SEAFRONT hoteliers have implored the council to take action to prevent an “irreversible” decline in the region’s tourism trade with a new and clear strategy.

The travel chaos, facility demand, and overwhelmed infrastructure seen along the beachfronts of Bournemouth, Christchurch and Poole during peak temperatures in July have been described as “indicative of poor planning” by hoteliers who say loyal guests are beginning to avoid the area.

Theo Iakimov, general manager at Hotel Miramar, and Rosie Radwell, managing director at Marsham Court Hotel, told the Echo how the recent scenes at Bournemouth highlighted how BCP Council’s summer readiness plan was lacking.

Theo said: “The biggest problem is that this sort of thing has happened so many times without change. We have to look further than just blaming the people that are coming – we have to look at who’s in charge and accountable.

Bournemouth Echo: Theo Iakimov, who runs the Hotel Miramar in BournemouthTheo Iakimov, who runs the Hotel Miramar in Bournemouth

“These are issues we have as an industry, as hoteliers and as residents of Bournemouth because this affects everyone. Had it happened once and never again we could say that’s fine, but every summer when the weather is nice or it’s a bank holiday the same problems creep up.

“After Covid, our competitors have already rediscovered the wheel and are moving forward. They have sound plans which are backed by the council, the industry and most importantly by the local people. We do not.”

The pair, whose hotels are located in Eastcliff, believe focus on tourism declined after the formation of BCP Council in 2019 – prior to which each town’s tourism was dictated by individual borough services and spearheaded by directors.

Rosie said: “If there was the opportunity for more money to be spent on essential facilities and infrastructure for tourism, I’m confident all people who live around here would vote for it, because they’ve had enough too.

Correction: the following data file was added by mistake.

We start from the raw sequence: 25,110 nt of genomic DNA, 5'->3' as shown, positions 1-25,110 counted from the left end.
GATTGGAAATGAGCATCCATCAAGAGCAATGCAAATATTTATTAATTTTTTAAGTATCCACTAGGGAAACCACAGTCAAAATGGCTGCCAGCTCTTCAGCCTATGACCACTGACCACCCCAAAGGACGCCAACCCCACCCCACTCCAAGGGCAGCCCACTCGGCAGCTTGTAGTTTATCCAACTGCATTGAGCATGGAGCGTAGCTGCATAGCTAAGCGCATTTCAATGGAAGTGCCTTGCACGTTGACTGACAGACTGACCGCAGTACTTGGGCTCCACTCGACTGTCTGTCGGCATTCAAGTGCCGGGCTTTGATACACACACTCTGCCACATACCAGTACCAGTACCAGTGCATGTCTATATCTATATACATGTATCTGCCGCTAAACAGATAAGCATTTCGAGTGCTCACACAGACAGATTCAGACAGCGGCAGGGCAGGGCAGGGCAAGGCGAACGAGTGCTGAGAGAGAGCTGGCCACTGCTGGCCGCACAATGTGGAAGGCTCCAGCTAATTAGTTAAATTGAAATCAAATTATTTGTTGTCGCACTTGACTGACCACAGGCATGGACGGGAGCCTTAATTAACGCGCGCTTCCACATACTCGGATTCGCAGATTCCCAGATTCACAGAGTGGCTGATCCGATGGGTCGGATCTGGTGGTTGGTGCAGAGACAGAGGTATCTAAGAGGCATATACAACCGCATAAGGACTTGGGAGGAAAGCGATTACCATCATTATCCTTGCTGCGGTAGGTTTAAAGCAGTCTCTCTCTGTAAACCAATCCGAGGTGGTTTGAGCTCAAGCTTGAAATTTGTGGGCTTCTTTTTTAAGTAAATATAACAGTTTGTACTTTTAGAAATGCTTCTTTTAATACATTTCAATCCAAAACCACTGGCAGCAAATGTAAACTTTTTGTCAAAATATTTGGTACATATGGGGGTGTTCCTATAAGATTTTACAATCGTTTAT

Bournemouth Echo: Rubbish left on Bournemouth beach after the recent hot weatherRubbish left on Bournemouth beach after the recent hot weather

“I for one don’t know who to approach for tourism concerns. I think we need a full-time, visible director who we can spearhead strategy.”

Theo added: “Essentially, they spend all their efforts getting people to come here through marketing, but then just leave them to it when they do.”

The pair suggested measures such as a tourism tax to create additional funding for the town’s infrastructure. Rosie also felt the council should instigate Air Festival-like arrangements on all May bank holidays, half terms, and on all weekends from July until the Air Festival.

Cllr Beverley Dunlop, portfolio holder for tourism, culture and vibrant places, said: “BCP Council is experienced in providing the warmest of welcomes to the hundreds of thousands of visitors to our beautiful region while at the same time making sure the needs of our residents and businesses are prioritised and protected.

“The unprecedented impact of the pandemic over the last few years has proved challenging for the tourism and hospitality sector, with more than 17,000 jobs locally within the sector.

Bournemouth Echo: The Marsham Court Hotel in Bournemouth. Picture: Sally AdamsThe Marsham Court Hotel in Bournemouth. Picture: Sally Adams

“This year we’ve invested an additional £1.7 million to help manage the resort’s beaches, town centres, parks and open spaces with funding going towards increased litter management, additional cleaning of toilet facilities and extra CSAS officers.

“There’s also an extended park and ride scheme (which so far has been used by 2,000 passengers since it began nine weeks ago) to help reduce congestion and increased communications such as messaging to residents and visitors. We release information through the media, council social media channels and by email to more than 27,000 residents, detailing initiatives to help keep traffic moving through our Beach Check App and park and ride.

“After each summer season, we reassess the situation with our partners and look to step up our efforts to improve our operations and target the areas most in need. After this summer season – we will be doing the same. Typically hot weather results in an increase in visitors and we have systems in place to increase our operations and respond accordingly.

“We have a huge range of accommodation across the area from camp sites to hotels who cater for all budgets. We are always looking to strike the right balance to attract visitors to the area which in turn boosts the local economy whilst at the same time informing them to stay safe and encourage good behaviour.

“Our tourist offer underpins the local economy and while we go the extra mile to welcome visitors, the concerns of residents are vitally important to us. It will not deal with every problem, and we will inevitably continue to have challenges. Our commitment is to work incredibly hard to meet those challenges.”